We will have to wait for the day when the presence of Black men and White women is no longer an oddity, but a common event on the political scene. That day is not yet here. It's kind of like Jackie Robinson integrating major league baseball. Robinson wasn't the best ballplayer in the Negro Leagues. He was the one who had the right image and temperament to make him the first to break the color line.

There have been other Blacks who have run for the highest office in the land. None of them were able to raise the money, put together the organization or break out beyond a small group of Black and White liberal supporters to truly be viable. Obama is the first to do so and so far the most successful. He may fall short of The White House, but what he's going through now will make it easier for other racial minorities following behind him in the future.

Dreams are not reality, but most realities start off as only a dream.
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post Jan 14 2008, 06:52 AM
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Generally speaking, which of candidates would be best for America's image in...

Generally speaking, I think The Rest of the World will be most impressed by our next president's foreign policy, not by the demographics of the individual the American voter chooses to elect. In that regard, I think that diplomacy will be better for our image than aggression and cooperation better than the notion of infallible exceptionalism. Generally speaking, I think The Rest of the World - and America itself - will be most impressed by a president who is informed, engaged, and in control, a president who is willing to get up at 7am and put in day's work.

The election of Barack Obama may make a positive impression in Europe, in Africa, perhaps in Latin America, but it could be short-lived. I suspect that an Obama administration would be about as effectual as another Carter administration. Obama would have to spend his first couple of years in office just learning the bureaucracy; he would be an outsider - and every bit as dependent on his advisers as is George W Bush (though for vastly different reasons). But, ultimately, I think that experience will prove more impressive, better for America's image abroad, than change for change's sake. Above all else, simple competence after the past eight years will be "exciting" enough for most of the world's interested population.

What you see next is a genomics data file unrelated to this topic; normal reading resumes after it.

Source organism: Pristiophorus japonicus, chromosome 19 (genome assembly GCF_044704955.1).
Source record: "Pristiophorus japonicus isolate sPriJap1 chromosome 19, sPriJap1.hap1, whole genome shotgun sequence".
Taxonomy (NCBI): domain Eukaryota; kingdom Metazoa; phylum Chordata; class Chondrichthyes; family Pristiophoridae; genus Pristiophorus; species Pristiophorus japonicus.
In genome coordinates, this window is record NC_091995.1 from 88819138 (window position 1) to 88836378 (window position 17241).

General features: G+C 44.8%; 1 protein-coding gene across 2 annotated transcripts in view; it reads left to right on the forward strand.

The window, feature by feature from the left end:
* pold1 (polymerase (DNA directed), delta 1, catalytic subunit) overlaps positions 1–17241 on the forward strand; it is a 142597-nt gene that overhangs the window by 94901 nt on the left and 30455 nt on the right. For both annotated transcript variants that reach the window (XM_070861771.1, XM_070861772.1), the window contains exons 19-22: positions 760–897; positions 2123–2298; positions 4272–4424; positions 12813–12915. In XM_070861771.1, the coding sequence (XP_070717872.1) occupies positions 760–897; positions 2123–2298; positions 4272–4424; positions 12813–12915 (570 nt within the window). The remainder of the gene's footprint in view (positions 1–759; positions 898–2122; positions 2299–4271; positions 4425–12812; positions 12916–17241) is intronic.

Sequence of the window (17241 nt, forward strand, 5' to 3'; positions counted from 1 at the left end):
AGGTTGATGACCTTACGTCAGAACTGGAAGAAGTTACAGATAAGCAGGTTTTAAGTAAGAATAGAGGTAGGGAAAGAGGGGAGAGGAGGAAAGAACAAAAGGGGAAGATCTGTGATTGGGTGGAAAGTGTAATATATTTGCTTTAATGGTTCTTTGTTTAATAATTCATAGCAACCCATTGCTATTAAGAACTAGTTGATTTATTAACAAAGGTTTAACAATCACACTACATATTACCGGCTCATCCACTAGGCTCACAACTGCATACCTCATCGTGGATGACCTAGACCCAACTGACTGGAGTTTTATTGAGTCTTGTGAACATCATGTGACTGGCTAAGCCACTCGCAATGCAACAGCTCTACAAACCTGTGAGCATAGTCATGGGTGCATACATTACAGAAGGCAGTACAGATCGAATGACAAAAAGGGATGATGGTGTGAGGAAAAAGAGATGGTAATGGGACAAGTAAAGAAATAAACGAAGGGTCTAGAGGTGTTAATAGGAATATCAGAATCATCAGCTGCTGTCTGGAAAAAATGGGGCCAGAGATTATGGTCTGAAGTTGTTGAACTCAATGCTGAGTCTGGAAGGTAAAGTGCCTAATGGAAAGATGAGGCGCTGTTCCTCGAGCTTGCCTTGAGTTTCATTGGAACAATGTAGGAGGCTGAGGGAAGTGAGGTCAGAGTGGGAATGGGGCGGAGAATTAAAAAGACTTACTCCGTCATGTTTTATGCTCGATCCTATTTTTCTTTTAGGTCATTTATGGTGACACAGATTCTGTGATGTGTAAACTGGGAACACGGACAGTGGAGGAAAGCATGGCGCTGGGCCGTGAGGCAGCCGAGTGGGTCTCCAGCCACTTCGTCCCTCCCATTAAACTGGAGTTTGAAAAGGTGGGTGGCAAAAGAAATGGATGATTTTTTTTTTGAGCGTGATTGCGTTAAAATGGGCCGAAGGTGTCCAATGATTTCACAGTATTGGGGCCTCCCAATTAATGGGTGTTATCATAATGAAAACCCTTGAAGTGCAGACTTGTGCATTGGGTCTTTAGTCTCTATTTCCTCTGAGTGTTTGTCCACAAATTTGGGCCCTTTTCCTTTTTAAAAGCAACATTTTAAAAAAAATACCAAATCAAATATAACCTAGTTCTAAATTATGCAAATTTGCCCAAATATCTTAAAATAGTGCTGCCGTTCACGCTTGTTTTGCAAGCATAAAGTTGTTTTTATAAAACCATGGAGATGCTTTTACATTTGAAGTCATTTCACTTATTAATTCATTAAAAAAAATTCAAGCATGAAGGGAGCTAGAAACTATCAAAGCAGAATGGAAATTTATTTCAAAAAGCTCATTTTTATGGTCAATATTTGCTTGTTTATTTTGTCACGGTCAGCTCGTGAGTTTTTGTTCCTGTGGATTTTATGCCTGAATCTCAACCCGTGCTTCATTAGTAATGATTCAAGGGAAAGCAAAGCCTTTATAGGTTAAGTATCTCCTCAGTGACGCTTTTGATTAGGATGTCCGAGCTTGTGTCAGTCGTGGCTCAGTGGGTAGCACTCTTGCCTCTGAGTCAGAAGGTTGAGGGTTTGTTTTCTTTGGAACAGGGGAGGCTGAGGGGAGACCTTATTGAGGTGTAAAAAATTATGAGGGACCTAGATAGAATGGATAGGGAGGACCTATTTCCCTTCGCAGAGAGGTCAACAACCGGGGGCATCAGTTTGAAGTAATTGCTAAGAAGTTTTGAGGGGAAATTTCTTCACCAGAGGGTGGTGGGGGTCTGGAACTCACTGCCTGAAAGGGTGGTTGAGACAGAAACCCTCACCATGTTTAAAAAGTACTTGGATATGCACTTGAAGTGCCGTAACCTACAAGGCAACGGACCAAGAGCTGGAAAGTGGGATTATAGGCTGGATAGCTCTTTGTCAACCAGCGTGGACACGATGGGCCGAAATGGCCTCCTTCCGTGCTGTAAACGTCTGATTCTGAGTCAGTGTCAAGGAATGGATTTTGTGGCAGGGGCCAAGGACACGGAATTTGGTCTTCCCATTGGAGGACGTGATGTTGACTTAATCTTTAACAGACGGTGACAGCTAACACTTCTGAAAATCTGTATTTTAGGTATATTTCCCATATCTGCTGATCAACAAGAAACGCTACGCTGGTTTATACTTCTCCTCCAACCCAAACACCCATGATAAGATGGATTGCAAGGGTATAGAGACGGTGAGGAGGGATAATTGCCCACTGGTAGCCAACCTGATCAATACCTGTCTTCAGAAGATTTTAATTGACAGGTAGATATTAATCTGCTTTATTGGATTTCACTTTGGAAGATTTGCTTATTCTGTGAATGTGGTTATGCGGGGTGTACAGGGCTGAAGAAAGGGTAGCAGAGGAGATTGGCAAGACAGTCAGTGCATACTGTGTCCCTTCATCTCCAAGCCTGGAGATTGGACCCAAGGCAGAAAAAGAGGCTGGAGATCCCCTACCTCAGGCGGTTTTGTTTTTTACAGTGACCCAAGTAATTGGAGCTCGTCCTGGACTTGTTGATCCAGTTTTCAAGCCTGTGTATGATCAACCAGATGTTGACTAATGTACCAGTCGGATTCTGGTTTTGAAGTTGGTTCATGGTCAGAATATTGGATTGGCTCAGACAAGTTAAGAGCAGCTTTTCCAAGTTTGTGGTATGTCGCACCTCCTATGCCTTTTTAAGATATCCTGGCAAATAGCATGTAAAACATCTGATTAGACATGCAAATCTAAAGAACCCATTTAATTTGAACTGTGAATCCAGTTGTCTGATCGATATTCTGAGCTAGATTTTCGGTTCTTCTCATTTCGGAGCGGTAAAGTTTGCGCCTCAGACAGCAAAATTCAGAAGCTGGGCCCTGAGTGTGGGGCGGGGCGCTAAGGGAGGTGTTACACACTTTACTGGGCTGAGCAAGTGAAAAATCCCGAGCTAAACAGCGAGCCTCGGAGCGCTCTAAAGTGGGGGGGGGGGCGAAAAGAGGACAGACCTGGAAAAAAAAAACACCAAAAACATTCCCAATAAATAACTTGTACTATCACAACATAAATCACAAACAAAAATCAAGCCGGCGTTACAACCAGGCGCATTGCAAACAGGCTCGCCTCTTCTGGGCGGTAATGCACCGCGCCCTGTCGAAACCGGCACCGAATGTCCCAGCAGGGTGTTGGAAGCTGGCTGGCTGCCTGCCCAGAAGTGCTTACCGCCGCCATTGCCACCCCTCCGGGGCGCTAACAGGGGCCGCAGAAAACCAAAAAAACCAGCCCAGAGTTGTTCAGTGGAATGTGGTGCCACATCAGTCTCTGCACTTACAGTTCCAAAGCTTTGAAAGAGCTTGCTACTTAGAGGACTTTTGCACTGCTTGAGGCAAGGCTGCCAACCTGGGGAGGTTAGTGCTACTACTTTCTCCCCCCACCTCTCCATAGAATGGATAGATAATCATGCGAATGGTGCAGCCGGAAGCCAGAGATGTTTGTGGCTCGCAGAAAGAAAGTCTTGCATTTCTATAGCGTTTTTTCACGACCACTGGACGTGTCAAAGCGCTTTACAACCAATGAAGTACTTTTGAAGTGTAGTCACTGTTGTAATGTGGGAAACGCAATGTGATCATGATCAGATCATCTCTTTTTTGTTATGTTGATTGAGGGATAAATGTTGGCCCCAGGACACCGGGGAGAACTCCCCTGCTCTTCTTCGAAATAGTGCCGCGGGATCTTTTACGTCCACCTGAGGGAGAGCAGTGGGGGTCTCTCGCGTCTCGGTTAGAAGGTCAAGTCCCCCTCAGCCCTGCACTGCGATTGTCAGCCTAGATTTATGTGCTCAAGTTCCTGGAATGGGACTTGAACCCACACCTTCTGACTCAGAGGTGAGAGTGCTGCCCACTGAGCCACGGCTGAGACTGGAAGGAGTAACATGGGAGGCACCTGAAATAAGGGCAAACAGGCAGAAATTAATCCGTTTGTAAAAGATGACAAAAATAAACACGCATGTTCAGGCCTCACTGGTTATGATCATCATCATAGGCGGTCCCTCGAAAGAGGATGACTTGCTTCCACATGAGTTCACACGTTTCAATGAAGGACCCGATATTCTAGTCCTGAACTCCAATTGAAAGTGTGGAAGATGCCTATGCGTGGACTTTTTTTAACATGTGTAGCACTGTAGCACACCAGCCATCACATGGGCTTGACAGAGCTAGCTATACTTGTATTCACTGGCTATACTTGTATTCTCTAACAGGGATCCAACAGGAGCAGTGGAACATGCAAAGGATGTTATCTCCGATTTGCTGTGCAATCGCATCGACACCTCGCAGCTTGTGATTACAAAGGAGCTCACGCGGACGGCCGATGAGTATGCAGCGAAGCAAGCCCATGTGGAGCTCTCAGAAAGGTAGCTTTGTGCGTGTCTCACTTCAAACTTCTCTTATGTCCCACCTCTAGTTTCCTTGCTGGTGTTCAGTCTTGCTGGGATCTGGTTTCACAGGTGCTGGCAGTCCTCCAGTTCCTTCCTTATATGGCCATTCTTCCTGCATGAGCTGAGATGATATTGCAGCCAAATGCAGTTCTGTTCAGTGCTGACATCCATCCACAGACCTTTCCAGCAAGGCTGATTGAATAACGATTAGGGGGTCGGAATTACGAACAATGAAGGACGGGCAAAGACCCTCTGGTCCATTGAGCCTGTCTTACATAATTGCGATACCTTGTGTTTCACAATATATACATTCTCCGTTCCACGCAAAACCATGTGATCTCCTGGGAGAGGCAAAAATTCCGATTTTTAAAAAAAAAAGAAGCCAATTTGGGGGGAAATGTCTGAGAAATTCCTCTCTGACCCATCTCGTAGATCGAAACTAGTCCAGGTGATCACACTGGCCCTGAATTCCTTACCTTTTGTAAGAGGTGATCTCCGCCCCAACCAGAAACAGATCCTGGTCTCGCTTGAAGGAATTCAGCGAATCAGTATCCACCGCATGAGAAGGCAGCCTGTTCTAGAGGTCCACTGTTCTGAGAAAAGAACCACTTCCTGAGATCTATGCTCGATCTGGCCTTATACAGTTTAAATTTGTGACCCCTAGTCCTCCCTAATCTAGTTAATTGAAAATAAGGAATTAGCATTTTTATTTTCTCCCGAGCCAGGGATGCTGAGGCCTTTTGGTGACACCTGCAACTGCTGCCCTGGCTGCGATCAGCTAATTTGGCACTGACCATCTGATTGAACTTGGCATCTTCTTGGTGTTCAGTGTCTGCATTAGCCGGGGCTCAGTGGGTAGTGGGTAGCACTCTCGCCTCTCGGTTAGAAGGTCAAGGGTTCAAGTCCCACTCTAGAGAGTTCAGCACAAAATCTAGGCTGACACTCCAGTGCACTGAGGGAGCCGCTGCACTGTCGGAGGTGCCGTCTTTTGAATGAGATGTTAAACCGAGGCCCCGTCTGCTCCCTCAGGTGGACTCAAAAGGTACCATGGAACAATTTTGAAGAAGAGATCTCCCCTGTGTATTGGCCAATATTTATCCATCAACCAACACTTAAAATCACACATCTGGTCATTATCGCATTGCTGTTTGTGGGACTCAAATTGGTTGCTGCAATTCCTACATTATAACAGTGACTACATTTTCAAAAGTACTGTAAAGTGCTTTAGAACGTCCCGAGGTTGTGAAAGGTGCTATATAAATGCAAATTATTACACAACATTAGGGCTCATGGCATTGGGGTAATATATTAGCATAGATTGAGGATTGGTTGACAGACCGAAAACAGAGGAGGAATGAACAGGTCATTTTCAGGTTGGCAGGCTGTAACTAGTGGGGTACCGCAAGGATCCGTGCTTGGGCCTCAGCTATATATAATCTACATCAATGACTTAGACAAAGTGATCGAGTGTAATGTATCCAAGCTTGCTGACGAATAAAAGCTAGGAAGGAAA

Therefore, Hillary Clinton is probably best poised to effect any marked improvement in America's image abroad (though Biden would have been a reasonable option as well). She is informed, she is engaged; she would not be taking orders from her vice president or depending on lessons from her secretary of state. She is also an insider, a player - and the Clintons (plural) are already very popular abroad, largely because they are informed and engaged. All of this, of course, has its attendant down-side. As a player, for example, Clinton may already be beholden to a number of corporate interests (and is already something of a pander to the Israel lobby), plus there's all that Clinton baggage, whether it has actual substance or not, which could prove to be the sort of distraction we just don't need right now. Not that we ever did.

How important is it to you that our president possesses knowledge and understanding of how to improve our popularity with cultures beyond our borders, and consequently, who then are you supporting? Are we mistaken to value our country's popularity abroad?

I'm not as concerned with our level of popularity as I am with why we may be popular or unpopular at any given time, especially in relation to specific policies. I certainly think we should weigh the impact our popularity may have in terms of trade, defense, and a variety of other issues, but our relative popularity should only be one of several factors considered in making any decision of international import. For that reason, it is only one of several factors I would use in weighing my choice of candidate. Were our image abroad my sole consideration, I'd have to back Clinton. I don't. At least not so long as there are other potentially viable candidates in the running. Therefore, other factors are more important to me at the moment. happy.gif

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As an aside, I can't say I buy the four-minute-mile theory of glass ceilings, as comforting a thought as it may be. I just doubt that morphic resonance extends to voting habits. John F. Kennedy broke the non-Protestant barrier nearly fifty years ago. Have we had a Catholic president since? A Jewish president? An atheist? To the extent that Clinton and Obama may be pushing race and gender boundaries, both having made it as far as they have would seem to render such candidates more viable in future campaigns. Then again, that's what everyone was saying about Geraldine Ferraro. So a win for either could easily be as much of a blip as was Kennedy's election.